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Spontaneous Orders and the Emergence of Economically Powerful Cities

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  • Palmberg, Johanna

    () (Entrepreneurship Forum, CESIS, KTH)

Abstract

The importance of cities to economic dynamism and growth cannot be emphasized enough. It is crucial for our understanding of what drives economic growth to understand how cities emerge, develop and prosper. This paper investigates the emergence of cities from a spontaneous order and urban economics perspective. The analysis focus on agglomeration effects, externalities and regional clustering as explanations of cities and regional growth. Factors such as local knowledge and dispersion of knowledge are identified as important growth factors. With origin in Hayek’s famous citation “particular circumstances of time and place” these factors are thoroughly discussed in a spontaneous order framework.

Suggested Citation

  • Palmberg, Johanna, 2013. "Spontaneous Orders and the Emergence of Economically Powerful Cities," Working Paper Series in Economics and Institutions of Innovation 310, Royal Institute of Technology, CESIS - Centre of Excellence for Science and Innovation Studies.
  • Handle: RePEc:hhs:cesisp:0310
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    References listed on IDEAS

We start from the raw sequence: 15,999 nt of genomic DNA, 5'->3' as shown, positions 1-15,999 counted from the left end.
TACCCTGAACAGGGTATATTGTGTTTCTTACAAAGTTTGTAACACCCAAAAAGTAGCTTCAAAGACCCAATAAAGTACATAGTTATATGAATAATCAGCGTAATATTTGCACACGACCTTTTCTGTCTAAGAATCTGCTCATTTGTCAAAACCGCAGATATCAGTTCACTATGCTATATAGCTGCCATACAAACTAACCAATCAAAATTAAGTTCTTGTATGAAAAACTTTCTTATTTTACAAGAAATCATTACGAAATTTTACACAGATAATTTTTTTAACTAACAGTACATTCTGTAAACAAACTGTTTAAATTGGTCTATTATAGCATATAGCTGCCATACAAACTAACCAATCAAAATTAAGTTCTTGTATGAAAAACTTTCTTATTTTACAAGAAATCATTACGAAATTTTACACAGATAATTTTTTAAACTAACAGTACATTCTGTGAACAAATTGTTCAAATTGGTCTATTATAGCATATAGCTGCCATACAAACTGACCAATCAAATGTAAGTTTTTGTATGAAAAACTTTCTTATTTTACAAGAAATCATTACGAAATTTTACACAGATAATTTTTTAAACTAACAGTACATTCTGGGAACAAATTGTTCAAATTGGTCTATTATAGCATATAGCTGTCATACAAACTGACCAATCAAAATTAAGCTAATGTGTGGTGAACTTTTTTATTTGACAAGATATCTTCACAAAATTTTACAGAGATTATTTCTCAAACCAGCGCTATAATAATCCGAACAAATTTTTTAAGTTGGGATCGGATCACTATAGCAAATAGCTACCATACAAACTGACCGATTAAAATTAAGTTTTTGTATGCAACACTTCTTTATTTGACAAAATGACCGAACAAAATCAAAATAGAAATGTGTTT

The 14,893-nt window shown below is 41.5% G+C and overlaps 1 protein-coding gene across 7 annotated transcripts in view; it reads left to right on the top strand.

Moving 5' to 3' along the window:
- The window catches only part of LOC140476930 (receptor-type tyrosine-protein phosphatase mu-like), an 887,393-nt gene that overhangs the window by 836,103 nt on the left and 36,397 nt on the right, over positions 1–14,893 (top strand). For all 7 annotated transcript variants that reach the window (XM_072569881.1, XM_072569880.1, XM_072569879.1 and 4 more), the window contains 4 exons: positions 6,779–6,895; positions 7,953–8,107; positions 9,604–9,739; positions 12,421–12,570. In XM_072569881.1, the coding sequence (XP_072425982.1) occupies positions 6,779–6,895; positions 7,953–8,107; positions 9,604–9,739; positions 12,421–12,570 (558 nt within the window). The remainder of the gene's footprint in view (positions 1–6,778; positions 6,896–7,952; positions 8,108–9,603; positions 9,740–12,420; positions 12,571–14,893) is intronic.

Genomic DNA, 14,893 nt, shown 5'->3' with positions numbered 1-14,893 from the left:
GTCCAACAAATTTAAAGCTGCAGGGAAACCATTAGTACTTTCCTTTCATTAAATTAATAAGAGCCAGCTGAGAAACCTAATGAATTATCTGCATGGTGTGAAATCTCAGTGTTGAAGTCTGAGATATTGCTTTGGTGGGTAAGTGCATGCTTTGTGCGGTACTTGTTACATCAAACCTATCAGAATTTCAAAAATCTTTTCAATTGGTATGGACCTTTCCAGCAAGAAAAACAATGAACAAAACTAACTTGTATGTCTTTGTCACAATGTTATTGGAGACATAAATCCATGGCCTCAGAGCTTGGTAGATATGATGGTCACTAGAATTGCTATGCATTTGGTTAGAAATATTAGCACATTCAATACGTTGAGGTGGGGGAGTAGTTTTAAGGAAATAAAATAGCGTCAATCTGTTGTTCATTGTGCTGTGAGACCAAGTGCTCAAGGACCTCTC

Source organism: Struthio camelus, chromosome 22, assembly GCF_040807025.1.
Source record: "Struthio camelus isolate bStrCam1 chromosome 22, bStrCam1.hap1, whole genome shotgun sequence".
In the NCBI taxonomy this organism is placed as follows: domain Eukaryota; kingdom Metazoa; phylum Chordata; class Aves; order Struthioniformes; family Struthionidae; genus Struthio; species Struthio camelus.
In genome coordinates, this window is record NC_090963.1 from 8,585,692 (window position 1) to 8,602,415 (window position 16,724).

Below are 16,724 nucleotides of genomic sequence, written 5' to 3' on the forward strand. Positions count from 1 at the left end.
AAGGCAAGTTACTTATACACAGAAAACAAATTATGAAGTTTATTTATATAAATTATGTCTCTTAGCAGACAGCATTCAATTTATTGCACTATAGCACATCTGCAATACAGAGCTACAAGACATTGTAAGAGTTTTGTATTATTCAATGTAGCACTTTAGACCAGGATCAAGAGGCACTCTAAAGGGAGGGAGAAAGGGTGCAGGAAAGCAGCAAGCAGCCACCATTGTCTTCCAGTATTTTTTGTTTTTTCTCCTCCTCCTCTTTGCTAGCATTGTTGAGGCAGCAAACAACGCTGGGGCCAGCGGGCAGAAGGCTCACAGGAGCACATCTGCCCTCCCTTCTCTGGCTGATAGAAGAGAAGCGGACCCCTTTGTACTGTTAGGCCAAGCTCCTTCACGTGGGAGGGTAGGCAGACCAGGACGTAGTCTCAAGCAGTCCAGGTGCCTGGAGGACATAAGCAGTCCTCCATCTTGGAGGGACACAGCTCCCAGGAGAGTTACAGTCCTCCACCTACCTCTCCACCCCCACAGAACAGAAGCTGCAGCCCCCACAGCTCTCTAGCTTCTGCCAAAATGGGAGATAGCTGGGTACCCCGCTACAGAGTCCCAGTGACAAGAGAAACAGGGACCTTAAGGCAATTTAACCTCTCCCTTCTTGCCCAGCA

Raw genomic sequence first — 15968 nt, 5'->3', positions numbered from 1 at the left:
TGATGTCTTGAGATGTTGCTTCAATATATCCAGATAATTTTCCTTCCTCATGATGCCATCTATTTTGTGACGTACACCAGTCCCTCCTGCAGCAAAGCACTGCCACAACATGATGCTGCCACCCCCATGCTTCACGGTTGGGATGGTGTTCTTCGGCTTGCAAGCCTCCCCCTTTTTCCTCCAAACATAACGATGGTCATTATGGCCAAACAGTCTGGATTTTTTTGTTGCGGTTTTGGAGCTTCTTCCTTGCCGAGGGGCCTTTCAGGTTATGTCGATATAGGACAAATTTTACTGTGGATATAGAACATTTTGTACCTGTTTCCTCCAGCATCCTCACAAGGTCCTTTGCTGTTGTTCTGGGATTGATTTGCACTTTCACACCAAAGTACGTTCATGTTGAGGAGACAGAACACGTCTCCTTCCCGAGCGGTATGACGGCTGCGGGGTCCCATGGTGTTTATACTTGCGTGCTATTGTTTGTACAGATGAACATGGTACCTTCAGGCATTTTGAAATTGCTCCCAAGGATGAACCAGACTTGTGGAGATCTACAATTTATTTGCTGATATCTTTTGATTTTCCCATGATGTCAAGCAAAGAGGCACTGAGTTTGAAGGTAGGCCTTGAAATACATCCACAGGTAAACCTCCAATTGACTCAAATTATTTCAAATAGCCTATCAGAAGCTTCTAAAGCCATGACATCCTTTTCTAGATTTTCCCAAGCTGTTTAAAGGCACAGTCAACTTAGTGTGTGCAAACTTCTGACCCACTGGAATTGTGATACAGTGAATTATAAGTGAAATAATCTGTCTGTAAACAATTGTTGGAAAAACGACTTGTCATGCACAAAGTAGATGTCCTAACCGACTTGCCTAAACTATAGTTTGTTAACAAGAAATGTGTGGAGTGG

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    6. Michael Fritsch & Michael Wyrwich, 2012. "The Long Persistence of Regional Entrepreneurship Culture: Germany 1925-2005," Jena Economic Research Papers 2012-036, Friedrich-Schiller-University Jena.
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    Cited by:

    1. Choi Sang Rim & Park Daekeun & Tschoegl Adrian E., 2016. "Banks and the World’s Major Banking Centers, 2010," Global Economy Journal, De Gruyter, vol. 16(2), pages 275-291, June.

    More about this item

    Keywords

    Spontaneous orders; cities; urban economics; dynamic externalities; knowledge-flows;

    JEL classification:

    • B25 - Schools of Economic Thought and Methodology - - History of Economic Thought since 1925 - - - Historical; Institutional; Evolutionary; Austrian; Stockholm School
    • B53 - Schools of Economic Thought and Methodology - - Current Heterodox Approaches - - - Austrian
    • O18 - Economic Development, Innovation, Technological Change, and Growth - - Economic Development - - - Urban, Rural, Regional, and Transportation Analysis; Housing; Infrastructure
    • R10 - Urban, Rural, Regional, Real Estate, and Transportation Economics - - General Regional Economics - - - General
    • R12 - Urban, Rural, Regional, Real Estate, and Transportation Economics - - General Regional Economics - - - Size and Spatial Distributions of Regional Economic Activity; Interregional Trade (economic geography)

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